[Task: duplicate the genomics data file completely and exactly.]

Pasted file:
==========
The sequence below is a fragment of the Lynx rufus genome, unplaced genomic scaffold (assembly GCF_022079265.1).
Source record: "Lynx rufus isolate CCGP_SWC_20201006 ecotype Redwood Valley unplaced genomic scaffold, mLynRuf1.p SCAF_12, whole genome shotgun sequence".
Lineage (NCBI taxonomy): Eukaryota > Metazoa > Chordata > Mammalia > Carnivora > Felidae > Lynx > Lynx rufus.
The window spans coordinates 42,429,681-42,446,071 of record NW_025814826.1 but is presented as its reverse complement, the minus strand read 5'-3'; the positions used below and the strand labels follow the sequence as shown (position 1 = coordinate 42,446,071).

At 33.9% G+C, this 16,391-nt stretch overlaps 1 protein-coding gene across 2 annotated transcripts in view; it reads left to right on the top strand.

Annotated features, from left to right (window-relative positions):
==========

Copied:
The sequence below is a fragment of the Lynx rufus genome, unplaced genomic scaffold (assembly GCF_022079265.1).
Source record: "Lynx rufus isolate CCGP_SWC_20201006 ecotype Redwood Valley unplaced genomic scaffold, mLynRuf1.p SCAF_12, whole genome shotgun sequence".
Lineage (NCBI taxonomy): Eukaryota > Metazoa > Chordata > Mammalia > Carnivora > Felidae > Lynx > Lynx rufus.
The window spans coordinates 42,429,681-42,446,071 of record NW_025814826.1 but is presented as its reverse complement, the minus strand read 5'-3'; the positions used below and the strand labels follow the sequence as shown (position 1 = coordinate 42,446,071).

At 33.9% G+C, this 16,391-nt stretch overlaps 1 protein-coding gene across 2 annotated transcripts in view; it reads left to right on the top strand.

Annotated features, from left to right (window-relative positions):